Miss Cellania is a newlywed mother of four, full-time blogger, former radio announcer, and worst of all, a Baby Boomer. In addition to mental_floss, she posts at Neatorama, YesButNoButYes, Geeks Are Sexy, and Miss Cellania. Miss C considers herself an expert on no particular subject at all.

Re-posted to add to the discussion about sexual assault and rape culture in the aftermath of the Steubenville verdict.

On the heels of yesterday’s cartoon making light of lynching published in Eastern Michigan University’s newspaper, Michaela N. submitted an intended-to-be-humorous visual making light of rape in The Purdue Exponent, the Purdue University student newspaper.  Part of a “sex position of the week” series, this one suggests that one man should pass a female partner off to another man without her knowledge.

This is another piece of evidence that suggests that we live in a rape culture: a society that, at best, trivializes and, at worst endorses, sexual assault.

UPDATE: Zoe Hayes, editor-in-chief of The Purdue Exponent, sent along a note asking that we link to their apology.  To their credit, unlike the non-apology issues in the case of the lynching cartoon linked to above, they express genuine empathy, remorse, and responsiveness.

For more indications that we live in a rape culture, see our posts on media coverage of a rape video game and the George Sodini murders, rapists as hyperconformists to ideal masculinity, the rape scene in Observe and Report, and t-shirts endorsing sex with “drunk girls”.

Lisa Wade, PhD is an Associate Professor at Tulane University. She is the author of American Hookup, a book about college sexual culture; a textbook about gender; and a forthcoming introductory text: Terrible Magnificent Sociology. You can follow her on Twitter and Instagram.

Re-posted to add to the discussion about sexual assault in the aftermath of the Steubenville rape trial, the Senate hearing on rape and harassment in the military, and the controversy at Occidental College.

This screenshot of the front page of The Sun is an excellent example of the eroticization of violence against women and our insistent denial of it:


The article is a condemnation of a video game in which the goal is to rape a mother and her two daughters (and force them to have abortions if they get pregnant).   They call the game “sick” and “shocking,” but also include a huge picture of the virtual rape victim sexily stripping down to her underwear.  Twisty, at I Blame the Patriarchy, observes that “…in terms of screen real estate, titillating images take up more space on the Sun’s web page than actual copy…”

Notice, also, the “related story” about a girl murdered who had reported rape threats and then, to the right of that, a dating advertisement featuring a couple of girls making bedroom eyes at the viewer.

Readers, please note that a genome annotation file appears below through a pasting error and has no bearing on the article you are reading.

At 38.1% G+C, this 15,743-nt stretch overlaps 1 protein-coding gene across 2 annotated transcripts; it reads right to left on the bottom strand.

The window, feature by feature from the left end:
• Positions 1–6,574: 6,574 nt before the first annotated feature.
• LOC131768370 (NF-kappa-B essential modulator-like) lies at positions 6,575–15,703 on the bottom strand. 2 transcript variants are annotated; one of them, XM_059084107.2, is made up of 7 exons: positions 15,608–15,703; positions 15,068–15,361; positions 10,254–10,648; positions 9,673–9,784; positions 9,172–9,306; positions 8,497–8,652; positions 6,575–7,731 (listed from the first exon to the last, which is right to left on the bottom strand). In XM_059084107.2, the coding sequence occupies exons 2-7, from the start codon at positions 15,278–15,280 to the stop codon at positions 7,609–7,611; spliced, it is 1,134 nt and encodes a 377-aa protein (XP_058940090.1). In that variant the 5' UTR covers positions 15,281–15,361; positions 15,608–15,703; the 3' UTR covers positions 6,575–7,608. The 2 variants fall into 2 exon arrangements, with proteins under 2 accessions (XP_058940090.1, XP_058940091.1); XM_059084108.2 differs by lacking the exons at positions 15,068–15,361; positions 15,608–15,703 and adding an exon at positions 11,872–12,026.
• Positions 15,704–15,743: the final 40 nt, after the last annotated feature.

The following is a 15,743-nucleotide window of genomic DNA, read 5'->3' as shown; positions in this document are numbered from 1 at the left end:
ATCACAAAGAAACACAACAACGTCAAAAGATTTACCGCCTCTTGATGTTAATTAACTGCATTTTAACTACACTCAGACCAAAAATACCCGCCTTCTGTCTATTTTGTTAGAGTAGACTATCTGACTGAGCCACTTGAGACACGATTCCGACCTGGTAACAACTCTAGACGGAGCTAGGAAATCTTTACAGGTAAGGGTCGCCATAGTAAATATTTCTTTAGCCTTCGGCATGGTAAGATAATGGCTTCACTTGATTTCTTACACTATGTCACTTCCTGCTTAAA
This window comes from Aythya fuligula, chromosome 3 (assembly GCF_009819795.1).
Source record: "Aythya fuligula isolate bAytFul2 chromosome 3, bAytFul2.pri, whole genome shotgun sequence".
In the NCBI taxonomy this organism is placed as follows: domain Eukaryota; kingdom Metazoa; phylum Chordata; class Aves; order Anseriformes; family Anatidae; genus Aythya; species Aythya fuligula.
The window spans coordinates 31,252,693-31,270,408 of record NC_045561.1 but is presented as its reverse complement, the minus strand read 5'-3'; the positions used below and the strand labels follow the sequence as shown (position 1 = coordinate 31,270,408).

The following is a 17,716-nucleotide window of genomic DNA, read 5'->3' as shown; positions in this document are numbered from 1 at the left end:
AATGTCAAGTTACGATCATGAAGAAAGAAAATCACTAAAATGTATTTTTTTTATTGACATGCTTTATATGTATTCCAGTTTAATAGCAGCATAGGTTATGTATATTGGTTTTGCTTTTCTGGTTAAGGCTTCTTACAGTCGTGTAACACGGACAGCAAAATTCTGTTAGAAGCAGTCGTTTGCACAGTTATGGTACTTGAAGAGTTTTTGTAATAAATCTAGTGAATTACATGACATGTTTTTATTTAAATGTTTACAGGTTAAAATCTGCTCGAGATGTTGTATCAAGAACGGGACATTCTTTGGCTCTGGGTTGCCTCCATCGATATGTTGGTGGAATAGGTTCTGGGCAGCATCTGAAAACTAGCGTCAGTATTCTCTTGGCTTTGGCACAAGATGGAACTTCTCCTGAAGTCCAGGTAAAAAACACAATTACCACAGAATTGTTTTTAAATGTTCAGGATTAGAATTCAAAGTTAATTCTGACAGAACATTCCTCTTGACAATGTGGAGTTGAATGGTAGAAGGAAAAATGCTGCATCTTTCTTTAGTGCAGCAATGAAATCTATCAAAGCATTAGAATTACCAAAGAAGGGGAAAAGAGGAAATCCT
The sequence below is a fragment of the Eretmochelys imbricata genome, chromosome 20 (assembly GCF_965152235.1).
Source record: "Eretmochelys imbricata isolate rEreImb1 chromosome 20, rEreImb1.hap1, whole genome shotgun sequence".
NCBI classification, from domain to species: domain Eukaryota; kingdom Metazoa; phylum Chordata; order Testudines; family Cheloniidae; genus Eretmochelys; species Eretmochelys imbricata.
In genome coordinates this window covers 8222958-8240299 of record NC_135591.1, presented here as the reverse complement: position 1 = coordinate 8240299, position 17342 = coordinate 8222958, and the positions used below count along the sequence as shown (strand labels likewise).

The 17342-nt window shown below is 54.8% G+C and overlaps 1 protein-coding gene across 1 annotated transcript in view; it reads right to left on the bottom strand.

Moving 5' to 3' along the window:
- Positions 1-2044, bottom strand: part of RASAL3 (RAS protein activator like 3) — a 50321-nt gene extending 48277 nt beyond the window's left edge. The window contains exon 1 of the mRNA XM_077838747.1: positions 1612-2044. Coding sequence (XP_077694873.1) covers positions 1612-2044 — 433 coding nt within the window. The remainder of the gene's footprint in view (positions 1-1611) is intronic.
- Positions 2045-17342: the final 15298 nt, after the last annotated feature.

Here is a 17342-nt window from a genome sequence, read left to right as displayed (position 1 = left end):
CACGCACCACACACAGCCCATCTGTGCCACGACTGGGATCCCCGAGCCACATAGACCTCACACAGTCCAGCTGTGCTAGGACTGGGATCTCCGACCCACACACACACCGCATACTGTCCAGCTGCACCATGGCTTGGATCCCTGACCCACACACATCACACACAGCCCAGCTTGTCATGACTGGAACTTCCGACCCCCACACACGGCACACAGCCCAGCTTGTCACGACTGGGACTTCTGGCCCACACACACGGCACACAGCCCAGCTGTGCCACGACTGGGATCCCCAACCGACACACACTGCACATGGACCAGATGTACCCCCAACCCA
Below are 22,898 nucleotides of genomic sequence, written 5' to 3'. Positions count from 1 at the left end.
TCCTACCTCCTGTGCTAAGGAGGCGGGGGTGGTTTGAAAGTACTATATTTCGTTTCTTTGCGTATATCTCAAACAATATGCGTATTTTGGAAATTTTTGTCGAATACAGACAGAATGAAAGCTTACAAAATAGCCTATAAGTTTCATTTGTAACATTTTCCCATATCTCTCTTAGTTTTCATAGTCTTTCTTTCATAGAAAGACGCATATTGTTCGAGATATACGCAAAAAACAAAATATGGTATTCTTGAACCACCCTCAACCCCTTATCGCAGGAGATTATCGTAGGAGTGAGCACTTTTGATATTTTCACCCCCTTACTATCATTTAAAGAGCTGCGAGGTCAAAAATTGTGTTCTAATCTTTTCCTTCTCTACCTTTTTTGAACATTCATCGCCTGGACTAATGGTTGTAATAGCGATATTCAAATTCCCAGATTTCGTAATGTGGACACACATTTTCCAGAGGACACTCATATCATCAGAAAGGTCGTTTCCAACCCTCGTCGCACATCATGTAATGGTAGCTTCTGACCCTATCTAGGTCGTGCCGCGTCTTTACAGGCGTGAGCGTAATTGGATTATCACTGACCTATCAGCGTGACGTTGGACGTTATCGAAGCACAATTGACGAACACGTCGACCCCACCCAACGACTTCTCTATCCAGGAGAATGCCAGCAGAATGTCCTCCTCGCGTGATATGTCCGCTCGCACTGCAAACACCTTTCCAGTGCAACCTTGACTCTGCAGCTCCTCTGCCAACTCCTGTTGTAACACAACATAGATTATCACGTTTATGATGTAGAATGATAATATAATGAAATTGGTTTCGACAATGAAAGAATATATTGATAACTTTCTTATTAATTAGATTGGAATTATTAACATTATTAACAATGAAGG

This is what rape culture looks like: a story about a video game that encourages players to rape and otherwise torture women and girls, alongside titillating images from that very game; a story about a “girl” who had actually been murdered, alongside a photo of her looking invitingly into the camera; and a dating website.  With this material like this, we learn that sex, violence, and women aren’t separate concepts.  Instead of learning to think about sex, violence, and women, we learn to think about, and fantasize about, sexviolencewomen.

Lisa Wade, PhD is an Associate Professor at Tulane University. She is the author of American Hookup, a book about college sexual culture; a textbook about gender; and a forthcoming introductory text: Terrible Magnificent Sociology. You can follow her on Twitter and Instagram.

Chilling video taken at a high school party in Steubenville, Ohio in which attendees laugh and joke about an unconscious 16-year-old allegedly raped and sodomized by members of the football team, propelled the case into the national spotlight earlier this winter.

The deeply disturbing video focuses on Steubenville High School alum Michael Nodianos as he holds court with a grim comedy show, cracking up to quips such as, “They raped her quicker than Mike Tyson!” and “They raped her more than the Duke lacrosse team!” Those with the stomach to endure the entire 12-minute video hear the victim repeatedly referred to as “dead,” offering ugly details including, “They peed on her! That’s how you know she’s dead because someone pissed on her.” The death motif is so amusing to those involved that it leads to a litany of references to her being “deader than” everyone from Caylee Anthony to Trayvon Martin.

Trigger warning:

The video combined with other digital remains of the attack mined from Twitter and Instagram stirred public outrage at the accused perpetrators, at the bystanders who failed to intervene, and at adults — coaches, police, prosecutor, and parents — perceived as having been complicit in covering up the assault, preferring to sweep the violence under the rug to protect the football team and the young men on it. Protests sprouted around the courthouse and are expected to resume on Wednesday as the trial begins.

This video and other digital souvenirs of violence, such as the photos taken and circulated of Savannah Deitrich while she was sexually assaulted, may or may not have significant legal consequences. Yet their cultural legacy — the opportunity they have to undermine our most resilient rape myths — has the potential to be even weightier.

Read the rest of this article at WBUR’s Cognoscenti.